When I was in fourth grade, a teacher was assigned to organize an in-school tournament in order to assemble a chess team for an intraschool competition. I signed up. I wanted to challenge myself and go it all alone, but I foolishly told my father about it, so that when I went to play, one Saturday morning, he insisted on accompanying me. He coerced the teacher, who really did not care that much about chess, into letting him rearrange the desks, set up the boards, and design the score chart. Not only was he much too involved, he was the only parent involved. In the fourth-grade classroom, furnished with the little desks and chairs, he stood out like a giant. Everyone knew whose father he was.

It is highly possible that I would've done better in that tournament had my father's chess shadow not loomed over me as he watched at my shoulder. I kept staring at the board, envisioning all the errors and possibilities from his point of view, but I saw nothing. One's good fortune is often in the failings of others, so I managed to win some games. It is likely that my father simply distracted the other kids more than me, intimidating them with his silent, coaching presence.

Whatever might have happened, I made it onto the chess team, and a couple of weeks later we took a bus to play against a blind children's team at their school in Ned¿arici — a neighborhood so far off for me at that time it was practically a different city. I went as the fifth of eight boards, but it turned out that only four boards were needed, so I spent the day loitering in the depressing hallways of the ramshackle school for the blind and occassionally witnessing the blind kids tearing my teammates to humbled shreds. I had passionately wanted to play, but, watching the slaughter, I was glad to be spared. The blind kids frowned and shook their heads over the boards, clutching a piece with spikes on the underside, then palpating the squares for the holes to fit them in.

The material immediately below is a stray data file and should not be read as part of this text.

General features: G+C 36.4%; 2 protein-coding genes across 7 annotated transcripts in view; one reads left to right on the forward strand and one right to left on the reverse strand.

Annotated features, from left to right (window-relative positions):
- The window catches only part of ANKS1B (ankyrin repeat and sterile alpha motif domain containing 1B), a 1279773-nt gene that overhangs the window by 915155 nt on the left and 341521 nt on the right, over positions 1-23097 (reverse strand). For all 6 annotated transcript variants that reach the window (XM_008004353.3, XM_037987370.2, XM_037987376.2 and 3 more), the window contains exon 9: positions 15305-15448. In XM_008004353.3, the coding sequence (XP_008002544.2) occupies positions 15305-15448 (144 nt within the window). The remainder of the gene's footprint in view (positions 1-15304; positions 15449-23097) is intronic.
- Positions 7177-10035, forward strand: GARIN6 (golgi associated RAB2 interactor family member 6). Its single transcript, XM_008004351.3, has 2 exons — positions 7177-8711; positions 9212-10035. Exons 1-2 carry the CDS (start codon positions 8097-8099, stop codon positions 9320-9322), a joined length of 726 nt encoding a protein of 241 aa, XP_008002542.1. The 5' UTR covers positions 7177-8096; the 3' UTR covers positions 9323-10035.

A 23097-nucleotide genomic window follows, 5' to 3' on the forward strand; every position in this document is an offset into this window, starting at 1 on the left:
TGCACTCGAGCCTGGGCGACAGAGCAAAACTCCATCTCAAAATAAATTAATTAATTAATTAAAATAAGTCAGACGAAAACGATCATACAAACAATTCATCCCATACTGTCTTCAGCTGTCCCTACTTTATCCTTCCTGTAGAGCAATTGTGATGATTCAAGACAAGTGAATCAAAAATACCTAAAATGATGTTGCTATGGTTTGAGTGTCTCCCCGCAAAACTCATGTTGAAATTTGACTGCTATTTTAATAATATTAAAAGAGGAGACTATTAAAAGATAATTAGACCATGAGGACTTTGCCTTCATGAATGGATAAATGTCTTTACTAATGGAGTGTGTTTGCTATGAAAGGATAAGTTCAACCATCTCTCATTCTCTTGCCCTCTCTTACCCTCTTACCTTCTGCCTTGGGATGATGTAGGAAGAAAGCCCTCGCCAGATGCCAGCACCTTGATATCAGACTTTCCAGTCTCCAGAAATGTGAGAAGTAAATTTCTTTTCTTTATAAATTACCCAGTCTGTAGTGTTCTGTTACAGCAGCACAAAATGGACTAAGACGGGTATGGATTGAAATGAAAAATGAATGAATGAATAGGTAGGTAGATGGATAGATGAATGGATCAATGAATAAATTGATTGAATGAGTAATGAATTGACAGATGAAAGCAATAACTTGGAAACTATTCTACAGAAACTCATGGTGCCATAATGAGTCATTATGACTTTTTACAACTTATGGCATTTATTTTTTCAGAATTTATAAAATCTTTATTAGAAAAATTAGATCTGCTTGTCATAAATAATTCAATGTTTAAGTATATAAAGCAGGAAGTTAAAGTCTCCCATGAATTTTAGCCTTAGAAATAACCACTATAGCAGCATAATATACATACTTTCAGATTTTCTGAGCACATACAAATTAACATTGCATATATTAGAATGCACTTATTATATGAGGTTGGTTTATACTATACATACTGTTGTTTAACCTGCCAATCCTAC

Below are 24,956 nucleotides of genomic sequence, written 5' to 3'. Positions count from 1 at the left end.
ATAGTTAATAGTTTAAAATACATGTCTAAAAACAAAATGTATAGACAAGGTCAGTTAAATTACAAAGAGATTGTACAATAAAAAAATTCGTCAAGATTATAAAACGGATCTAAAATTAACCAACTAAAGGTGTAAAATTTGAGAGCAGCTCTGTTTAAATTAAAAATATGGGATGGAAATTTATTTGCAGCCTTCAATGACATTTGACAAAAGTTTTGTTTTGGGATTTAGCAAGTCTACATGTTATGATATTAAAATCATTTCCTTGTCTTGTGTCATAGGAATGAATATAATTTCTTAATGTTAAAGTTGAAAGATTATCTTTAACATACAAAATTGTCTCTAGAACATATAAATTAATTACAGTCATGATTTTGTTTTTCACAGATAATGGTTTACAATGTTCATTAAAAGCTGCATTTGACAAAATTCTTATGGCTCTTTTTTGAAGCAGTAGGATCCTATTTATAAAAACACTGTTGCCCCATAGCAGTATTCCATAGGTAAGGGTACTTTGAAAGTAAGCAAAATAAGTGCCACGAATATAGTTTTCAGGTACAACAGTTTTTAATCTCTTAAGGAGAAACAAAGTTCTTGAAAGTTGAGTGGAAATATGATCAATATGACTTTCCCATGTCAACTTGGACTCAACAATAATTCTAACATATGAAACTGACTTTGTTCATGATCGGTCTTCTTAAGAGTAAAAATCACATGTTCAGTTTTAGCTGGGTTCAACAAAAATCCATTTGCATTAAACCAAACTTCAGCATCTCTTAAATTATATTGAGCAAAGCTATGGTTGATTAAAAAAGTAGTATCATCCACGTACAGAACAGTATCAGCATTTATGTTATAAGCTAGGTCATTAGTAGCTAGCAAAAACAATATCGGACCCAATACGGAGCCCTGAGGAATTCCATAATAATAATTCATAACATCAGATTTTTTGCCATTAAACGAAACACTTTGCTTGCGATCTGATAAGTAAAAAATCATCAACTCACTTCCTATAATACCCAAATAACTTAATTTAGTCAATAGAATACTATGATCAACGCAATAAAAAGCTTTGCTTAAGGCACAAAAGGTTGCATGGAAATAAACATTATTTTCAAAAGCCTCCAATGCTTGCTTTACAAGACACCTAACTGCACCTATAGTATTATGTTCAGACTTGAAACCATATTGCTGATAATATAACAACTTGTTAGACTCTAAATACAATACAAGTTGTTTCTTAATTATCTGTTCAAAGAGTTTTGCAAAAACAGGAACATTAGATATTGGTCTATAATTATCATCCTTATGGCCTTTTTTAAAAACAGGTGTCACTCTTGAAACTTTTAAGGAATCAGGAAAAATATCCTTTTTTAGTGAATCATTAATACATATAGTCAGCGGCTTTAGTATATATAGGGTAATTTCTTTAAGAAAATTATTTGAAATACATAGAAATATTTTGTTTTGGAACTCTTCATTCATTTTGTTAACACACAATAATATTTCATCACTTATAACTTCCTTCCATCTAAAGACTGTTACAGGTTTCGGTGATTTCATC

I tried to picture a mental space within which the game existed for them, an interiority where all the combinations, all the lines of advance and defensive positions, were — evidently — sharply outlined. But what I saw instead — and what, I thought, they had no way of seeing — was the banal solidity of non-negotiable physical reality, the ineluctable modality of the visible, past which I could see nothing. A 10-year old boy, I happily operated in exteriority, retreating inside only when I was reading. The world in all its hackneyed, stubborn concreteness could never be fully suspended for me so that I could think inside the abstract space of the game. When I played with my father, for instance, his very corporal presence was a terrible distraction. I could never separate the game from our relationship and everything surrounding it: his knee jumped at a rapid speed, jerked by his compulsive foot; his big hands with flat, wide thumbs moved the pieces with defeating confidence; he nodded as he discovered opportunities fully invisible to me; the smell of food floated from the kitchen; my mother lingered on the horizon, imploring my father, yet again, not to checkmate me. Whereupon he would checkmate me.